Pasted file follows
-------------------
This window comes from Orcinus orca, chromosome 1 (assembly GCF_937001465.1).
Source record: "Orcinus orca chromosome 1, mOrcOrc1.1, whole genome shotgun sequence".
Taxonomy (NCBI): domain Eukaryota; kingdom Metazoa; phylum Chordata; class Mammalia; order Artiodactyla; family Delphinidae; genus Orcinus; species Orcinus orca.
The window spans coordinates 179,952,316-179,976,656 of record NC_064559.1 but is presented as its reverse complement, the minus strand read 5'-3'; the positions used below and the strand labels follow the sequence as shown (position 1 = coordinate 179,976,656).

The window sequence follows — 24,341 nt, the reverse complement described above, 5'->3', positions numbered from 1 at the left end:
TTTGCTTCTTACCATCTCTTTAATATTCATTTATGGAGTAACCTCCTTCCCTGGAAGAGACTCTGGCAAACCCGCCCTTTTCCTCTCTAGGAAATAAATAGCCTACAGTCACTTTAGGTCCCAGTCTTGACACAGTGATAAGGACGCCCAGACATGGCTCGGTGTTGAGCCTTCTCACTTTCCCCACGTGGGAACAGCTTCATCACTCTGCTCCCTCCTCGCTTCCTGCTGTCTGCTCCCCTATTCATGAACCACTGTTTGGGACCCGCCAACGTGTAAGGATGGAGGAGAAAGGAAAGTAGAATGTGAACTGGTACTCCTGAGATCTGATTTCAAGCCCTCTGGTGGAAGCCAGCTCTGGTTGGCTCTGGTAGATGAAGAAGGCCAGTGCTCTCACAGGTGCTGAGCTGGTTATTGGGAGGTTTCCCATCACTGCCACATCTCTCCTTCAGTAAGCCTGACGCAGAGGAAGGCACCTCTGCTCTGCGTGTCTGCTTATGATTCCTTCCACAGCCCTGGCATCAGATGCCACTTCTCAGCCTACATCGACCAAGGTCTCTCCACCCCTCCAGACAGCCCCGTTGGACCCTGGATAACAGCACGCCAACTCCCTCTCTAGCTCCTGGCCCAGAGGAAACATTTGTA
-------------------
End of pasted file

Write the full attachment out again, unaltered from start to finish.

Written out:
This window comes from Orcinus orca, chromosome 1 (assembly GCF_937001465.1).
Source record: "Orcinus orca chromosome 1, mOrcOrc1.1, whole genome shotgun sequence".
Taxonomy (NCBI): domain Eukaryota; kingdom Metazoa; phylum Chordata; class Mammalia; order Artiodactyla; family Delphinidae; genus Orcinus; species Orcinus orca.
The window spans coordinates 179,952,316-179,976,656 of record NC_064559.1 but is presented as its reverse complement, the minus strand read 5'-3'; the positions used below and the strand labels follow the sequence as shown (position 1 = coordinate 179,976,656).

The window sequence follows — 24,341 nt, the reverse complement described above, 5'->3', positions numbered from 1 at the left end:
TTTGCTTCTTACCATCTCTTTAATATTCATTTATGGAGTAACCTCCTTCCCTGGAAGAGACTCTGGCAAACCCGCCCTTTTCCTCTCTAGGAAATAAATAGCCTACAGTCACTTTAGGTCCCAGTCTTGACACAGTGATAAGGACGCCCAGACATGGCTCGGTGTTGAGCCTTCTCACTTTCCCCACGTGGGAACAGCTTCATCACTCTGCTCCCTCCTCGCTTCCTGCTGTCTGCTCCCCTATTCATGAACCACTGTTTGGGACCCGCCAACGTGTAAGGATGGAGGAGAAAGGAAAGTAGAATGTGAACTGGTACTCCTGAGATCTGATTTCAAGCCCTCTGGTGGAAGCCAGCTCTGGTTGGCTCTGGTAGATGAAGAAGGCCAGTGCTCTCACAGGTGCTGAGCTGGTTATTGGGAGGTTTCCCATCACTGCCACATCTCTCCTTCAGTAAGCCTGACGCAGAGGAAGGCACCTCTGCTCTGCGTGTCTGCTTATGATTCCTTCCACAGCCCTGGCATCAGATGCCACTTCTCAGCCTACATCGACCAAGGTCTCTCCACCCCTCCAGACAGCCCCGTTGGACCCTGGATAACAGCACGCCAACTCCCTCTCTAGCTCCTGGCCCAGAGGAAACATTTGTA